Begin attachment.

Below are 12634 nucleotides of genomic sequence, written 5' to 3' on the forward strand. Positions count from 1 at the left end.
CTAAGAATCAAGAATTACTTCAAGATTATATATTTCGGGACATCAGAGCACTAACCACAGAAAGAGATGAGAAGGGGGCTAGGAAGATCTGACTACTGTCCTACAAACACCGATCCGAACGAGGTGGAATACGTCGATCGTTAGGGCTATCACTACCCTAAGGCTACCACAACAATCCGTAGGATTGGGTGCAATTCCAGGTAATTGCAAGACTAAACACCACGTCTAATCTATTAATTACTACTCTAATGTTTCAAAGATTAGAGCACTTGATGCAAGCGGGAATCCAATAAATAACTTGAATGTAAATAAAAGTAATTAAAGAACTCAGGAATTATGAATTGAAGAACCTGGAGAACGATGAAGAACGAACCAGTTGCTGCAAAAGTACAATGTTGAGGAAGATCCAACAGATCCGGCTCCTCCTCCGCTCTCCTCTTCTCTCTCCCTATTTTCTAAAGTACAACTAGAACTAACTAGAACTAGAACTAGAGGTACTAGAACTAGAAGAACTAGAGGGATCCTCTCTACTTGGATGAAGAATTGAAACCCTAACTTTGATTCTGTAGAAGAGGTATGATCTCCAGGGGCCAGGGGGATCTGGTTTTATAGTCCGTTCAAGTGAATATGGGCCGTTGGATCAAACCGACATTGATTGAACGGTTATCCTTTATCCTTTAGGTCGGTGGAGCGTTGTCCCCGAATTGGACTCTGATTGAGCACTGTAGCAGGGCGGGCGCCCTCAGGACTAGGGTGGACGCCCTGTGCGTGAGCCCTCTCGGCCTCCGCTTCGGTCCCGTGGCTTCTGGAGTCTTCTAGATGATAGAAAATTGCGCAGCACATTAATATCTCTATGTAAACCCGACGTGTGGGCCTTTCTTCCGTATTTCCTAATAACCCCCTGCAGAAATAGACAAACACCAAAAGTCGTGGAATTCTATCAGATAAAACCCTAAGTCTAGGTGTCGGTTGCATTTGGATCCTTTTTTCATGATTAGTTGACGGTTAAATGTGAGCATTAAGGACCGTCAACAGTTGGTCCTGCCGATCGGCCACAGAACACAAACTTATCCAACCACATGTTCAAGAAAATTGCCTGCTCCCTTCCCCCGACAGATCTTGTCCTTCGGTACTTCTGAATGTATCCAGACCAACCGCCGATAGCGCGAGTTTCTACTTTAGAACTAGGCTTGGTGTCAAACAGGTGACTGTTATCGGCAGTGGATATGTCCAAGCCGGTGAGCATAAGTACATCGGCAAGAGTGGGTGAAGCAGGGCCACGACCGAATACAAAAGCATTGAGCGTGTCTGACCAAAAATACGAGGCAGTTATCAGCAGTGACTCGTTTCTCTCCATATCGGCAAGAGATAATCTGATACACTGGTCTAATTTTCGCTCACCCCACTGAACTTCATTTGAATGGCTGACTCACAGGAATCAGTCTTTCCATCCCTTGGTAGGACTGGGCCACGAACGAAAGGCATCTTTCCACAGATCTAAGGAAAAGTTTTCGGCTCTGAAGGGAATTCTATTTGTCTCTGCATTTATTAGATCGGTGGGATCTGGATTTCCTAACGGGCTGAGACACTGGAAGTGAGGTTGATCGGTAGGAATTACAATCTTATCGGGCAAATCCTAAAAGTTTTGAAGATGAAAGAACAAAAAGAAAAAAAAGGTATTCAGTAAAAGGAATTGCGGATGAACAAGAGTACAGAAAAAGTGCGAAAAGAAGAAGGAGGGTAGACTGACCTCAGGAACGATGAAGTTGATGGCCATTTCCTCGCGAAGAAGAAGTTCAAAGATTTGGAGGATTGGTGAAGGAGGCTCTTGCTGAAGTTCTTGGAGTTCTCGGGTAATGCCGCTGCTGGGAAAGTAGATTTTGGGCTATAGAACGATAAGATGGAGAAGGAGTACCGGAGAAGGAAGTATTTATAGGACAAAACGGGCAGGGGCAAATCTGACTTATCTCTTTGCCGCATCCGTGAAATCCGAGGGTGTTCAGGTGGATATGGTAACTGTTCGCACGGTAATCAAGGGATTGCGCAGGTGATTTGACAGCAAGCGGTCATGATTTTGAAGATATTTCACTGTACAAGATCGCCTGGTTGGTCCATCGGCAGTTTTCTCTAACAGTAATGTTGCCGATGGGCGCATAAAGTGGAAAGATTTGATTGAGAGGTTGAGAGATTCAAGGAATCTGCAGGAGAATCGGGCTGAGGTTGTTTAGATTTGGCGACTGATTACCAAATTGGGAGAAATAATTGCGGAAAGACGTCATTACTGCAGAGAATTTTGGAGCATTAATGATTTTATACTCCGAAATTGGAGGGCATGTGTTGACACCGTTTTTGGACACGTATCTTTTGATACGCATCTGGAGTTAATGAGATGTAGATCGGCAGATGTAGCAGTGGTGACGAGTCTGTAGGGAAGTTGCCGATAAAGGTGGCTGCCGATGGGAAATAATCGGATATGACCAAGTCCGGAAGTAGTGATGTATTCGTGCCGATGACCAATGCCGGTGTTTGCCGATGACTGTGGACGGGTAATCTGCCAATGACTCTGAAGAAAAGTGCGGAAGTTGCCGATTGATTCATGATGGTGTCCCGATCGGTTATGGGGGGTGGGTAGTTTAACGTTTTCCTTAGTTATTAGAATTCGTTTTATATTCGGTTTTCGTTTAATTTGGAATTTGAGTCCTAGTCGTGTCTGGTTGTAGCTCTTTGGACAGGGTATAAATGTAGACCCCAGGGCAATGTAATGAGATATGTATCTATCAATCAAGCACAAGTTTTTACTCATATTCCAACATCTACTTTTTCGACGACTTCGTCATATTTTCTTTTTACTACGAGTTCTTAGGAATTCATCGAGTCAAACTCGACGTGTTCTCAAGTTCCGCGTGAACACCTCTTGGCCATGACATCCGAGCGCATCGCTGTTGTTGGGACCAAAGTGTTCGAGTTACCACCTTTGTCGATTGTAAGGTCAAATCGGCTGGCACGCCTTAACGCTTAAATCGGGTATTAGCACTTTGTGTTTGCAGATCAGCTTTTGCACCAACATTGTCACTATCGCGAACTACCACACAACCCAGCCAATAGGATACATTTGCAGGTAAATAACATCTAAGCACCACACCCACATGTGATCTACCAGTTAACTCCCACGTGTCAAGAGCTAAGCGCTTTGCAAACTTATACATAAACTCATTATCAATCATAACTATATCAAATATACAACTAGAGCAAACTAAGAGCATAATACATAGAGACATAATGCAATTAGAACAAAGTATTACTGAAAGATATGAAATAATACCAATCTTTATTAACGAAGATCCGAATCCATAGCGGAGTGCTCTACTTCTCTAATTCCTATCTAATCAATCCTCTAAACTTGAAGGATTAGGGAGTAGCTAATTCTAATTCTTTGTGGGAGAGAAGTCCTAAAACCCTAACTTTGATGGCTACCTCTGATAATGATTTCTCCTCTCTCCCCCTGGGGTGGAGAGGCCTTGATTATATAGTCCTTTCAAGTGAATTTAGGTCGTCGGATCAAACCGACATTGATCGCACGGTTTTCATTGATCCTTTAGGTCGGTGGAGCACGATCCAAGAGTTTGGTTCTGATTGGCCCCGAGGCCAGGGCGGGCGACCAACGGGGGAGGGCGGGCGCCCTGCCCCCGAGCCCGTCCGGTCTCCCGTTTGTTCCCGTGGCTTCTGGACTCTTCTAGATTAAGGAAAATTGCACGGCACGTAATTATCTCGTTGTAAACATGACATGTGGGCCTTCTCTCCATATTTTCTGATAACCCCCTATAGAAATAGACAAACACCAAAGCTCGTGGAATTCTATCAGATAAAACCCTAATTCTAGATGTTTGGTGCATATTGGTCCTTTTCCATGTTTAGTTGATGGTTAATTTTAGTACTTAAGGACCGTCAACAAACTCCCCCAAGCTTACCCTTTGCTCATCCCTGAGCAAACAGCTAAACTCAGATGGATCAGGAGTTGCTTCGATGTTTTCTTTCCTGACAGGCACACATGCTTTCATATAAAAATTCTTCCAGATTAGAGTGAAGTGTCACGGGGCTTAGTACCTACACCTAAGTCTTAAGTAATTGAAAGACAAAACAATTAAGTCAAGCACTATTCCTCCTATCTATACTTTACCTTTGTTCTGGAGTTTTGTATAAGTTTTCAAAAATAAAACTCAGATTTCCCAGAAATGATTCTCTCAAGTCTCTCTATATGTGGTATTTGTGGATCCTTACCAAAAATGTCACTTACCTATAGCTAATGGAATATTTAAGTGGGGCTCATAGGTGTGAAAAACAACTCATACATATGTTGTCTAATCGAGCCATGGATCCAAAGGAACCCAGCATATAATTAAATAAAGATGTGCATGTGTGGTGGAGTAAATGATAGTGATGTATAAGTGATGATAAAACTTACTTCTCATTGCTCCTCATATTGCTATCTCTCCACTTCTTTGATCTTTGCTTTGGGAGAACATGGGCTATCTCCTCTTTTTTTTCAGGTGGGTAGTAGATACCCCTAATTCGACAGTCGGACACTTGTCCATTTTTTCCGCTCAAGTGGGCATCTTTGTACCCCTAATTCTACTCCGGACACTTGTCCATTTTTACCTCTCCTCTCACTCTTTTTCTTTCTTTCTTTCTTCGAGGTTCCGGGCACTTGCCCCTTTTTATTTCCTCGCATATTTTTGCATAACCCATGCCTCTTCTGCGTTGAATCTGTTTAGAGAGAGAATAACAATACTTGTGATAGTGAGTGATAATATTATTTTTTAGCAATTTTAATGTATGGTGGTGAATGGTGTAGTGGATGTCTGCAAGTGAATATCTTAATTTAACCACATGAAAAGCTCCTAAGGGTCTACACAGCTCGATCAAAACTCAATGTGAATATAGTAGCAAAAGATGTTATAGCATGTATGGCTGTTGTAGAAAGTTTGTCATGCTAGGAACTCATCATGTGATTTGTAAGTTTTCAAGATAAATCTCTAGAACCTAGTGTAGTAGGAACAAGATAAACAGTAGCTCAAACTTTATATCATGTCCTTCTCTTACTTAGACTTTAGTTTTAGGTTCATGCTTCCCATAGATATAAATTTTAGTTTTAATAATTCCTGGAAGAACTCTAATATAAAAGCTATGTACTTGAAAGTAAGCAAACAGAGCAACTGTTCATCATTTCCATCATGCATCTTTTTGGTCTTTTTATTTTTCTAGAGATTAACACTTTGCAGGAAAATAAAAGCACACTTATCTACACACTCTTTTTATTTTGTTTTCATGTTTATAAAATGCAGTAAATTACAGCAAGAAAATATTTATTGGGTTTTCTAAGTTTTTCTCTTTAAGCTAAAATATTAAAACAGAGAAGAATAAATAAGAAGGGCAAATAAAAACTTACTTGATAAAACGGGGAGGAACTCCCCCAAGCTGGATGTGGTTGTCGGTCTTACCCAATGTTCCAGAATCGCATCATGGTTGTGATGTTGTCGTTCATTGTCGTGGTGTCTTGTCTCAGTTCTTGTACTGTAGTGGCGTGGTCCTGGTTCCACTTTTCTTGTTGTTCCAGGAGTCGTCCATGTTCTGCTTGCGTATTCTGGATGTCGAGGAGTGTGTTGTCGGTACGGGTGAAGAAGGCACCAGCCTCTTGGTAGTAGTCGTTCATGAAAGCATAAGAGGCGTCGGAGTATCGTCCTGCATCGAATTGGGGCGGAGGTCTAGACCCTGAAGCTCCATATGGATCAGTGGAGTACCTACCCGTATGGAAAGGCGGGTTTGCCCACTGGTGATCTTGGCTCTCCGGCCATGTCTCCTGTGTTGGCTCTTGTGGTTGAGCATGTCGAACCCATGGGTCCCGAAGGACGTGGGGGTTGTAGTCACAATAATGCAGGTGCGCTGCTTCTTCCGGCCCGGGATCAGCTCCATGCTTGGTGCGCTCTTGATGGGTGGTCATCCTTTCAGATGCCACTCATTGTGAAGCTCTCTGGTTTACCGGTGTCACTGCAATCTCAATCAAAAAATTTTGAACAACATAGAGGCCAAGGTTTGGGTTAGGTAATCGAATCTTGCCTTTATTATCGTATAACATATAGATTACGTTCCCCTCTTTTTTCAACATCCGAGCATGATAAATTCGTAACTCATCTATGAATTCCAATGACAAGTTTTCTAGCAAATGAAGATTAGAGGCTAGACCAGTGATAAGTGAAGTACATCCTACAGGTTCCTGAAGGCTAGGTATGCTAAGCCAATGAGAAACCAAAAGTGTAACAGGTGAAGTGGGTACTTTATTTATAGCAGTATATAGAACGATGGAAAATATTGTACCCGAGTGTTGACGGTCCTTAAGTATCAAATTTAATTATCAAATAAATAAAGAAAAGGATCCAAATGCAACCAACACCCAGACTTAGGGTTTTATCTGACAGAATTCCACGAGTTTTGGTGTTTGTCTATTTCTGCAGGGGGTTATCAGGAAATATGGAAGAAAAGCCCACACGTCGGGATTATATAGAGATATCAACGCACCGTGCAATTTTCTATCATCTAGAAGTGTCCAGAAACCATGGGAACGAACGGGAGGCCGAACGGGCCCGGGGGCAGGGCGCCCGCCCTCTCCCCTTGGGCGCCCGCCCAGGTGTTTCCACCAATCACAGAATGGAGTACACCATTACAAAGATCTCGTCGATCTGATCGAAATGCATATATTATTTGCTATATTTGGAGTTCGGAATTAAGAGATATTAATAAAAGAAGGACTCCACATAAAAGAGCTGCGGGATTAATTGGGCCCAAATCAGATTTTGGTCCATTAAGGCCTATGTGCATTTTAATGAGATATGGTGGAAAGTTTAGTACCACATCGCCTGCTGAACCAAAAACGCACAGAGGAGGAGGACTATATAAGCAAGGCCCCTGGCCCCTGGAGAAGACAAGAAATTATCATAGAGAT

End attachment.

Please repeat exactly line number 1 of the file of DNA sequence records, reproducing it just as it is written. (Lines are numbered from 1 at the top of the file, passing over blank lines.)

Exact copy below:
Below are 12634 nucleotides of genomic sequence, written 5' to 3' on the forward strand. Positions count from 1 at the left end.